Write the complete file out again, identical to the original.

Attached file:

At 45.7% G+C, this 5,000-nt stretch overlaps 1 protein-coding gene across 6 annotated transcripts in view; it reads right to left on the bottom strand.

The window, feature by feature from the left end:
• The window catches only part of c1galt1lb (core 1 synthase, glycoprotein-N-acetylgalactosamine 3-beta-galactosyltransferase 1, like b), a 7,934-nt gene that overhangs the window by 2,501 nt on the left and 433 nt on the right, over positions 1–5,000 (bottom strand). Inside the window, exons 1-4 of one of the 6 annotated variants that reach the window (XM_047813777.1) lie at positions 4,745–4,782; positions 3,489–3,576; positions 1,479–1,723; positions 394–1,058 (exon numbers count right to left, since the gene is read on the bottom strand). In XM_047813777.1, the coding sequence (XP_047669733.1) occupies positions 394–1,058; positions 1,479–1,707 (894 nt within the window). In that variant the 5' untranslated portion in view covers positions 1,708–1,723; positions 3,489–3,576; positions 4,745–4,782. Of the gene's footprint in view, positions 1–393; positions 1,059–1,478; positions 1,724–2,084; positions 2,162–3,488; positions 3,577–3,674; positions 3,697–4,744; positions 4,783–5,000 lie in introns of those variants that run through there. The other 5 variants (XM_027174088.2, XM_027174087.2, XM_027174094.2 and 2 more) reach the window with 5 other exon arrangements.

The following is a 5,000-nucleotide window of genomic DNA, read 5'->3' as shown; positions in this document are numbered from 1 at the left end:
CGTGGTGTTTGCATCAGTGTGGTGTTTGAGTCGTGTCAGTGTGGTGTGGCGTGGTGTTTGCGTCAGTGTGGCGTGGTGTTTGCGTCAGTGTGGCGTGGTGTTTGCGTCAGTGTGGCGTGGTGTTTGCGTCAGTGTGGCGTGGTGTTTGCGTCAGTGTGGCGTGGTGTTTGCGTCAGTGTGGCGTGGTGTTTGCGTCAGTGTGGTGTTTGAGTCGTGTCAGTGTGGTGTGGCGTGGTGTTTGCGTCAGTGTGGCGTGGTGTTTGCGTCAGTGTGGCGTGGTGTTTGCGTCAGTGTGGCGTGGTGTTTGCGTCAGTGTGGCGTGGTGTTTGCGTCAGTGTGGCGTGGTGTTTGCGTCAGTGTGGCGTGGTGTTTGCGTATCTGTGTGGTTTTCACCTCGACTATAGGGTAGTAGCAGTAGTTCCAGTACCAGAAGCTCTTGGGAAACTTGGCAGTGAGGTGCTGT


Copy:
At 45.7% G+C, this 5,000-nt stretch overlaps 1 protein-coding gene across 6 annotated transcripts in view; it reads right to left on the bottom strand.

The window, feature by feature from the left end:
• The window catches only part of c1galt1lb (core 1 synthase, glycoprotein-N-acetylgalactosamine 3-beta-galactosyltransferase 1, like b), a 7,934-nt gene that overhangs the window by 2,501 nt on the left and 433 nt on the right, over positions 1–5,000 (bottom strand). Inside the window, exons 1-4 of one of the 6 annotated variants that reach the window (XM_047813777.1) lie at positions 4,745–4,782; positions 3,489–3,576; positions 1,479–1,723; positions 394–1,058 (exon numbers count right to left, since the gene is read on the bottom strand). In XM_047813777.1, the coding sequence (XP_047669733.1) occupies positions 394–1,058; positions 1,479–1,707 (894 nt within the window). In that variant the 5' untranslated portion in view covers positions 1,708–1,723; positions 3,489–3,576; positions 4,745–4,782. Of the gene's footprint in view, positions 1–393; positions 1,059–1,478; positions 1,724–2,084; positions 2,162–3,488; positions 3,577–3,674; positions 3,697–4,744; positions 4,783–5,000 lie in introns of those variants that run through there. The other 5 variants (XM_027174088.2, XM_027174087.2, XM_027174094.2 and 2 more) reach the window with 5 other exon arrangements.

The following is a 5,000-nucleotide window of genomic DNA, read 5'->3' as shown; positions in this document are numbered from 1 at the left end:
CGTGGTGTTTGCATCAGTGTGGTGTTTGAGTCGTGTCAGTGTGGTGTGGCGTGGTGTTTGCGTCAGTGTGGCGTGGTGTTTGCGTCAGTGTGGCGTGGTGTTTGCGTCAGTGTGGCGTGGTGTTTGCGTCAGTGTGGCGTGGTGTTTGCGTCAGTGTGGCGTGGTGTTTGCGTCAGTGTGGCGTGGTGTTTGCGTCAGTGTGGTGTTTGAGTCGTGTCAGTGTGGTGTGGCGTGGTGTTTGCGTCAGTGTGGCGTGGTGTTTGCGTCAGTGTGGCGTGGTGTTTGCGTCAGTGTGGCGTGGTGTTTGCGTCAGTGTGGCGTGGTGTTTGCGTCAGTGTGGCGTGGTGTTTGCGTCAGTGTGGCGTGGTGTTTGCGTATCTGTGTGGTTTTCACCTCGACTATAGGGTAGTAGCAGTAGTTCCAGTACCAGAAGCTCTTGGGAAACTTGGCAGTGAGGTGCTGT